Expert skiers can enjoy the challenge of 7,200 ft (2,700m) vertical drops on the Klein Matterhorn at Zermatt, and the ski valley of Verbier is ideal for shoulder-season skiing as its location provides early snow that lingers late into the spring. The stylish resort of St Moritz offers the most energetic and varied nightlife out of all the Swiss resorts. The ideal ski season runs from January to late March, but is most crowded during the Christmas holidays and the month of February. Climbers and walkers head to the Alps between June and September when the weather is warmer and more settled. There are more than 40,390 miles (65,000km) of well-marked and maintained hiking trails as well as longer treks across the country that will reveal miles and miles of unspoiled beauty.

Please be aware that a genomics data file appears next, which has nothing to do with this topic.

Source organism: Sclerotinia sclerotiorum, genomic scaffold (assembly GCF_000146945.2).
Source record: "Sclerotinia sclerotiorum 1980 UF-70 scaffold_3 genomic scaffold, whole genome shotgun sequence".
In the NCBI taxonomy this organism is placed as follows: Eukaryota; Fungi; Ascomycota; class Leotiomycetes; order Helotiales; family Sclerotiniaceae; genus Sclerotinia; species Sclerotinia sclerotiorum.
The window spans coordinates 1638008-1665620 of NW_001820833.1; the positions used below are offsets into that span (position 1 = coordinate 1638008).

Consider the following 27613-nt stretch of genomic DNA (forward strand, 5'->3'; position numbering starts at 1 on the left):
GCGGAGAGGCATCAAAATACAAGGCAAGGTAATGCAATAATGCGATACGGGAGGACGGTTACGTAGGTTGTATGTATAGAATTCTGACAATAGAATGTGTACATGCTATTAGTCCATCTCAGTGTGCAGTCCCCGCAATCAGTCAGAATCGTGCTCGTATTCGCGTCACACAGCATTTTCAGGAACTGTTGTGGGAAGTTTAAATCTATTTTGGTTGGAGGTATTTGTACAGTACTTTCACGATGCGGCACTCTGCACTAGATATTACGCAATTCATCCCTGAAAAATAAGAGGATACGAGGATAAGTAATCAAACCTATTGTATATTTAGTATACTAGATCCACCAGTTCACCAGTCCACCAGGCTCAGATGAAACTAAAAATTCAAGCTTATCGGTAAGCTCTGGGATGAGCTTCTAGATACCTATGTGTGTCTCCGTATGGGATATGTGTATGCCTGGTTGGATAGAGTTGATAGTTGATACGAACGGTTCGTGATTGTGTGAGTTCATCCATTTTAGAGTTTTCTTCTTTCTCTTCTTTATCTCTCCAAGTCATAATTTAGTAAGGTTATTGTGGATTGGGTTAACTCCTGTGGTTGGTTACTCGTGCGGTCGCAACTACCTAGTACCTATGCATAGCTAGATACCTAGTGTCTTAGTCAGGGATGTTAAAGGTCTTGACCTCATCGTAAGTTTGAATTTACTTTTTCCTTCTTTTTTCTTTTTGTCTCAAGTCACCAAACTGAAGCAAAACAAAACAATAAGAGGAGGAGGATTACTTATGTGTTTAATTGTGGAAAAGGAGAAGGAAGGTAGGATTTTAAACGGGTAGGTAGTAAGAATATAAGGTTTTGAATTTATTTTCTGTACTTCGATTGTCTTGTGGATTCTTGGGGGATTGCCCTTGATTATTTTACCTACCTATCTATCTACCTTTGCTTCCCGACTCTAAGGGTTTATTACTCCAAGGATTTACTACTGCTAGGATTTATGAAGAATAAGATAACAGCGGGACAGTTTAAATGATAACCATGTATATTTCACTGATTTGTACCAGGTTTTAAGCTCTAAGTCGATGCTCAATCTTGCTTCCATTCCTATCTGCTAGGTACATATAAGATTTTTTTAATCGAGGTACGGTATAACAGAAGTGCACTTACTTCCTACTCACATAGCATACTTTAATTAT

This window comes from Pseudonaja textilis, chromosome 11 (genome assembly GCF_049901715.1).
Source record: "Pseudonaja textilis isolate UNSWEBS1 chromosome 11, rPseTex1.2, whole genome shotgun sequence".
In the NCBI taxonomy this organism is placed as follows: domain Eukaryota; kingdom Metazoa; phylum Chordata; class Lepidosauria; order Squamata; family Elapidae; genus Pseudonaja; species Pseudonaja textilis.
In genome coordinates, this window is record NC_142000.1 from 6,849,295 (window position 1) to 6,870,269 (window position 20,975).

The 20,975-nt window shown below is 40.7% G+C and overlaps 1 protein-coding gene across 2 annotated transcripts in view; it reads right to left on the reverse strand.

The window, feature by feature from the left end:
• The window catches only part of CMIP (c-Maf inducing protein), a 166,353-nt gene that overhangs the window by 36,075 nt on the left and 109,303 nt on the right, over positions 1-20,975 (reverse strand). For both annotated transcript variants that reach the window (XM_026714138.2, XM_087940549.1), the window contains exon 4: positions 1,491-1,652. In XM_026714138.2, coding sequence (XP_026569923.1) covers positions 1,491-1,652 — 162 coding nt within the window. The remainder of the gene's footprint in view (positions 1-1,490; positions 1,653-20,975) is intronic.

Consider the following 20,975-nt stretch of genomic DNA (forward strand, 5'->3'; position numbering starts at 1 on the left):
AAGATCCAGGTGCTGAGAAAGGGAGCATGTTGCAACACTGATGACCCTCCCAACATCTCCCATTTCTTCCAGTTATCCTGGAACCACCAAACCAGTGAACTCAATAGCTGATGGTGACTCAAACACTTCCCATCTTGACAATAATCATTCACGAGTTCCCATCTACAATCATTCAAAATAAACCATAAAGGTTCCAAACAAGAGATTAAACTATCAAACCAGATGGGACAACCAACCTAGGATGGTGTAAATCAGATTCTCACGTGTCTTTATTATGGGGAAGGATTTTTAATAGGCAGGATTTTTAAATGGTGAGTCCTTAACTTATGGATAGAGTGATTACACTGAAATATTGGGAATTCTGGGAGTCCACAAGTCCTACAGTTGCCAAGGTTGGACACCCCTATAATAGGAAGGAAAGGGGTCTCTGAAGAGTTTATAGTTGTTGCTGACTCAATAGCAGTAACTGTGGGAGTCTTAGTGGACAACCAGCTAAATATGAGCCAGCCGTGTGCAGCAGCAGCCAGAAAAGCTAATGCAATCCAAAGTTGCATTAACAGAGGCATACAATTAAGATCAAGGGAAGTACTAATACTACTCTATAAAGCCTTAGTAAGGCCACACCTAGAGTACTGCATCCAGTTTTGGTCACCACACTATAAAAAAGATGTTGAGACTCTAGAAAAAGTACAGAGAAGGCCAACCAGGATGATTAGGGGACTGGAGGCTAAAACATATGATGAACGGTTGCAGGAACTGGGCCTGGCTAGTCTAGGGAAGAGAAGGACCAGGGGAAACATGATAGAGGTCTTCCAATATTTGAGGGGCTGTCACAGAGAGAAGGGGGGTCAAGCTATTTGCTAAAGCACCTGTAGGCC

Grindelwald has long been the capital of summer hiking in the Bernese Alps, and more recently added a network of groomed trails for winter hikers. Climbers have long been lured by the challenges of the Matterhorn and there are some memorable hikes up to the cliffs below the summit. The Swiss Alpine Club (SAC) is the best source of information on mountaineering. The most accessible and visited alpine area is the magnificent Bernese Oberland region in the centre of the country with classic Swiss scenery - picturesque peaks, quaint wooden chalets and charming mountain villages, green pastures, lakes and the tinkle of cow bells. This is a fabulous area for walking and provides exceptional winter sports.